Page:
Understanding the Social Security Disability Application Process

For people with disabilities that render them unable to work, receiving Social Security disability benefits lessens the financial burden of dealing with their condition. However, most people don’t understand the social security disability application process and don’t know what steps to take if their initial application is denied.

The process of applying for Social Security Disability Insurance (SSDI) and Supplemental Security Income (SSI) benefits are the same, which is why it’s important to familiarize yourself with each stage of the application process. If you’re considering applying for benefits, it’s best to seek legal assistance from social security disability lawyers.

1. Determining which disability program to apply for.

Before you file a Social Security claim for benefits to the Social Security office, you should first understand the difference between SSDI and SSI benefits and look at the qualifications for these assistance programs.

Social Security Disability Insurance benefits are awarded based on the work history of individuals with disabilities. To be qualified to apply for disability benefits, you need to have enough work credits. Generally, you should’ve worked for 5 years full time in the last 10 years. There may be additional disability requirements depending on your age at the time of filing to be able to receive disability payments.

On the other hand, the SSI program is a disability program granted depending on the needs of the disabled person filing the claim. To qualify for SSI disability benefits, you need to prove that your medical condition and your monthly income both meet the program and disability criteria.

If you’re unsure whether you’re eligible to file a benefits claim, discuss your situation with a local disability lawyer.

2. Applying for disability benefits.

Social Security Disability Application ProcessThe first stage in claiming disability benefit is to apply for disability insurance benefits. This includes submitting disability claims along with the supporting documents to the Social Security Administration (SSA).

Note that most claimants receive an application denial after the initial review. Typically, this is due to a lack of medical records proving your disability status and documentation of your medical eligibility and medical treatment. An experienced social security attorney can help you prepare your claim for disability and increase your chances of receiving disability benefits.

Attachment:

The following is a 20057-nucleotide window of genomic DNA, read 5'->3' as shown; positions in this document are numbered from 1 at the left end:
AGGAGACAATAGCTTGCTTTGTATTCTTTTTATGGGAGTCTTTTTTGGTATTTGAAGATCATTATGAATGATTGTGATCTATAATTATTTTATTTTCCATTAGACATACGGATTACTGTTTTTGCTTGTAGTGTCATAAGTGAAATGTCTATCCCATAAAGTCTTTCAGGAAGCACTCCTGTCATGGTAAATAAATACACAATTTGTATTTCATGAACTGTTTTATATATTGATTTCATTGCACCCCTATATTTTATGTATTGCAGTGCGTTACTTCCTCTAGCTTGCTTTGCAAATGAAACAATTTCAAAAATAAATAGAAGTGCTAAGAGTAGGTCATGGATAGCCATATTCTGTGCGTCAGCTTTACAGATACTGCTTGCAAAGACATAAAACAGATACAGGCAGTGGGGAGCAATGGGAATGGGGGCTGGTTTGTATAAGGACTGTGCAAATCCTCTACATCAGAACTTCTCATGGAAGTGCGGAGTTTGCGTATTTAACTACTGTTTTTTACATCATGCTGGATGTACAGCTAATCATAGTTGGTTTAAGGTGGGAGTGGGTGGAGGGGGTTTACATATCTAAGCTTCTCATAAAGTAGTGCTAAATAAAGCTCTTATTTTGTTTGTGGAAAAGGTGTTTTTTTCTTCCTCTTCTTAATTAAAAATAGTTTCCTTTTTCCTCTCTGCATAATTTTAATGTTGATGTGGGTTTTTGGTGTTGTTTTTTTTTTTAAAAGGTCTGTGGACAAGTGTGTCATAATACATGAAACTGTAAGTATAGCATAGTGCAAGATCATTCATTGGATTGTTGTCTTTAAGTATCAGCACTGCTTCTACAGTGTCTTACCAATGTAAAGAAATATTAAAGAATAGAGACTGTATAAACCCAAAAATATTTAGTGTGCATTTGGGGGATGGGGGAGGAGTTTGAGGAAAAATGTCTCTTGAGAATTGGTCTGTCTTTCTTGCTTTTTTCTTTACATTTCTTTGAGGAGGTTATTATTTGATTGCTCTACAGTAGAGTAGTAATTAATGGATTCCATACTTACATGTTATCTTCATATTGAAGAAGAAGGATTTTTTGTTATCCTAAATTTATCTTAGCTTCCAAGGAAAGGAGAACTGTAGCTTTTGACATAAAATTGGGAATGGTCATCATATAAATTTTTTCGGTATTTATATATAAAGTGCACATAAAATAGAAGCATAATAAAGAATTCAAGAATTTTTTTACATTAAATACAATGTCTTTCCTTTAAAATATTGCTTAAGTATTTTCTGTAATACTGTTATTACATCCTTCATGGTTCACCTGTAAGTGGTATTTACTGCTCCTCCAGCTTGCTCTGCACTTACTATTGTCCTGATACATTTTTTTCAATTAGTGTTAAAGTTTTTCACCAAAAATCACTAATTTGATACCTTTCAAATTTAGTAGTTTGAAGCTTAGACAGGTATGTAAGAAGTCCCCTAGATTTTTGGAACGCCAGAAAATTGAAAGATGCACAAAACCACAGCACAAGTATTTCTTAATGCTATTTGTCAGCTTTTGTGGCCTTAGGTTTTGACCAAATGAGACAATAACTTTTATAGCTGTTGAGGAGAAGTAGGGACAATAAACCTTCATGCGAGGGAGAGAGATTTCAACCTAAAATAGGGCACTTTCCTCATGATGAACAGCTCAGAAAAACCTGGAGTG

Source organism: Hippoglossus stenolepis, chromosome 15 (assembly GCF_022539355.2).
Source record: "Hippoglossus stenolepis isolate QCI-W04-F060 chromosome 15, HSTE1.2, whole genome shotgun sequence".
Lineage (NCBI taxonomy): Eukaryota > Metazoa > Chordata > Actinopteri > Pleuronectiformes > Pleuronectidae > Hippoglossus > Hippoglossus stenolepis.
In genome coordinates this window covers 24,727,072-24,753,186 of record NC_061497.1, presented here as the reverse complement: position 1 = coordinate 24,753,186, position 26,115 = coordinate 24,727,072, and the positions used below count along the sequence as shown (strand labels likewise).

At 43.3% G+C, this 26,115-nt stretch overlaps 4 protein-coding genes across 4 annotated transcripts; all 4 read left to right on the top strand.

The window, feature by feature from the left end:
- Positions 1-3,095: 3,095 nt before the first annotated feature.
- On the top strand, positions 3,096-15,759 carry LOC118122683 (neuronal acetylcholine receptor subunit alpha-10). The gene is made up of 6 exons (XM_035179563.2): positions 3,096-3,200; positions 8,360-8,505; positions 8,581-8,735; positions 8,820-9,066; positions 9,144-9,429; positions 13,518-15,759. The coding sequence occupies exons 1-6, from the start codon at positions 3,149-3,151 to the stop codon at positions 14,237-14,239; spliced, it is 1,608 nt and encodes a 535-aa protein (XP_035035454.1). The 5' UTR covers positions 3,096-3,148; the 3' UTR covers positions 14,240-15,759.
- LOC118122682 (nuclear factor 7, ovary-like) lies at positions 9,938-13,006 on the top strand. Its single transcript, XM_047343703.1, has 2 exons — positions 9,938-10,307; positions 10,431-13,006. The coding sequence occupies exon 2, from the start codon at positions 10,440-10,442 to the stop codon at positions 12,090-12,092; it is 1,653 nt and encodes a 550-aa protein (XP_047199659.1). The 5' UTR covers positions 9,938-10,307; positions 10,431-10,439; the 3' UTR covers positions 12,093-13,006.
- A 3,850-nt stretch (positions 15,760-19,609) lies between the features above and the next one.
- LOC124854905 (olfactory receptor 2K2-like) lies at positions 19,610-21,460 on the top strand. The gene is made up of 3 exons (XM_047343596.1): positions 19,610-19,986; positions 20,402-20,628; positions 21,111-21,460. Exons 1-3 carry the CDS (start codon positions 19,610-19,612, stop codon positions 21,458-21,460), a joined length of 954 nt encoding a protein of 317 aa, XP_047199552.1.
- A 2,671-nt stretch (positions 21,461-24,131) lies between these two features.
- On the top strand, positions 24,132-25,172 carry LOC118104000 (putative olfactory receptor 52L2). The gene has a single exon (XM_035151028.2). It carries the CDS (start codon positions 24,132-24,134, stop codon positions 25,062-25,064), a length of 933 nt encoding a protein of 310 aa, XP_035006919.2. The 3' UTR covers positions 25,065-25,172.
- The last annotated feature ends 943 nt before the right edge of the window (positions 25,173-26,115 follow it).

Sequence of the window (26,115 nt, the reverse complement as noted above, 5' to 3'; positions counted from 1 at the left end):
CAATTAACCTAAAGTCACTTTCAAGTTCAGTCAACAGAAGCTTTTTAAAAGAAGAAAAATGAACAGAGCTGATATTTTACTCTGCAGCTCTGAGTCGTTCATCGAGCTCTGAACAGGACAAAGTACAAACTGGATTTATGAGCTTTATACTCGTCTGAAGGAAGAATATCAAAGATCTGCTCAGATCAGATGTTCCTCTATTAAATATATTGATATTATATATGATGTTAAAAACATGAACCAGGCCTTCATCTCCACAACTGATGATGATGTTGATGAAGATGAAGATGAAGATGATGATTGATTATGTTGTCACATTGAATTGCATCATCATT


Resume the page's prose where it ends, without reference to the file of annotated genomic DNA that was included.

3. Filing a request for reconsideration.

If your claim was denied, you’ll receive a notice explaining the reason for the decision and how long you have to appeal it. Make sure to review why your claim was denied and prepare supporting documents that can help change this decision.

Filing your request for reconsideration is the first step to the appeals process. If you get denied once again, you can proceed to the next step in the appeals process.

4. Requesting a court hearing.

The next step you can take if the decision remains the same after reconsideration is to request a hearing before an administrative law judge (ALJ). Your chances of getting approved increase significantly after the hearing. At the hearing, you’ll be questioned by the judge, as well as a medical and vocational expert.

At this point, it’s best to have a reliable disability attorney for legal representation to prepare you for questioning and cross-examine expert witnesses. If your claim is denied, you’ll be able to advance your case to the Appeals Council.

5. Appealing the decision at the council.

The last stage to appeal the decision on your disability claim is to take it to the appeals council. You can file your request for review within 60 days of receiving the ALJ decision. Note that the purpose of the review is to determine whether the judge made an error, which means that the council reviewed your whole case along with any additional documents.

There are three possible outcomes from the review:

  • Your request to review is denied, and you’ll have 60 days to file an appeal to the federal district court.
  • Your case is remanded back to the judge for another hearing and review.
  • The council makes a new decision and grants SSDI or SSI payments for your claim.

If you or a loved one has become disabled, you may be eligible to apply for Social Security disability benefits. Our social security disability attorneys at Farmer & Wright, PLLC can help you determine if you’re eligible to receive benefits and provide legal assistance throughout the claiming and appeal process. Contact us today to schedule a free consultation!

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